Accordingly, after the first bite has been taken, the raised portions of the plate are too large, and the next step in my process consists of a series of etching treatments designed to reduce the size of the lines, markings, and dots to the size represented by the first image 19'. To accomplish this, I remove the coating forming the second image 20', and leave the first image intact. This may be accomplished by means of a solvent such as benzol, which will dissolve the ink albumen coating, but which will not disturb the enamel.

When the second image has been removed in this fashion, the plate will appear as shown in Fig. 11, with the first image 19' intact, and with the remainder of the surface of the plate exposed. It should be noted that the raised portion of the plate is formed with exposed shoulders 23, which formerly were covered by the margins of the image 20'.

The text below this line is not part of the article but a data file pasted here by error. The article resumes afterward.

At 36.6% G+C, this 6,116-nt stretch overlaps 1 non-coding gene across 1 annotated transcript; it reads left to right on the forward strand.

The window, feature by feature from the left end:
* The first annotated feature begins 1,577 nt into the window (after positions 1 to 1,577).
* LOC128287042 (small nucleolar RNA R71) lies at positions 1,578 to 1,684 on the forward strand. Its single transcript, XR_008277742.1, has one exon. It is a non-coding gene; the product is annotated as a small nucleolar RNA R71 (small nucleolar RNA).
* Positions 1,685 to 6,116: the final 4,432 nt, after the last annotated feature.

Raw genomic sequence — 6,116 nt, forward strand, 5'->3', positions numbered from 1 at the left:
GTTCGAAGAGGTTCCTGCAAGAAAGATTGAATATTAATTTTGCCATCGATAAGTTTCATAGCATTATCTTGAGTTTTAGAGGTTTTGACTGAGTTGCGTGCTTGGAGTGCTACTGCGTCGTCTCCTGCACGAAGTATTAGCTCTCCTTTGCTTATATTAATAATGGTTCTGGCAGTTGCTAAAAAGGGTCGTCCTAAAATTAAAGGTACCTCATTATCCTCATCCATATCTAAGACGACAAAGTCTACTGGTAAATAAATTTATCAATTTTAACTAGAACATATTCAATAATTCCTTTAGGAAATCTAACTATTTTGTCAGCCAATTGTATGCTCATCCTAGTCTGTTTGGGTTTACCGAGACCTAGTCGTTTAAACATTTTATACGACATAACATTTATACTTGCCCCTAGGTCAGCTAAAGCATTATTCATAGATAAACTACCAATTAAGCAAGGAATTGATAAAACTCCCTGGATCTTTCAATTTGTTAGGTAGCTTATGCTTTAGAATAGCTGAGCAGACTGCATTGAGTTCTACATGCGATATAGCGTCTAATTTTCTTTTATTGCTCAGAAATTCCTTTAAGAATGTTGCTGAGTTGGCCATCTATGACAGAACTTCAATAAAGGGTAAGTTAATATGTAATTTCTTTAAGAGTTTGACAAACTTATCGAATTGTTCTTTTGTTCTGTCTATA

The prime purpose of the subsequent etching operations is to remove the shoulders 23 and to more deeply etch the remainder of the plate.

To accomplish this result, I preferably place the plate in an etching bath and take out a second bite which is preferably somewhat less deep than the first bite so as to remove the top of the shoulders 23 as indicated at 24 in Fig. 12. However, the plate should be removed from the etching bath before the margins of the image 19' are undercut.

After the second bite has been taken, I apply an acid-resisting fluid which may take the form of an acid-resisting ink, to the upper surface of the image or raised portions of the plate. The acid-resisting ink may be applied by means of a roller due to the fact that the first bite was relatively deep, and the roller will only touch the portions of the plate covered by the image 19'.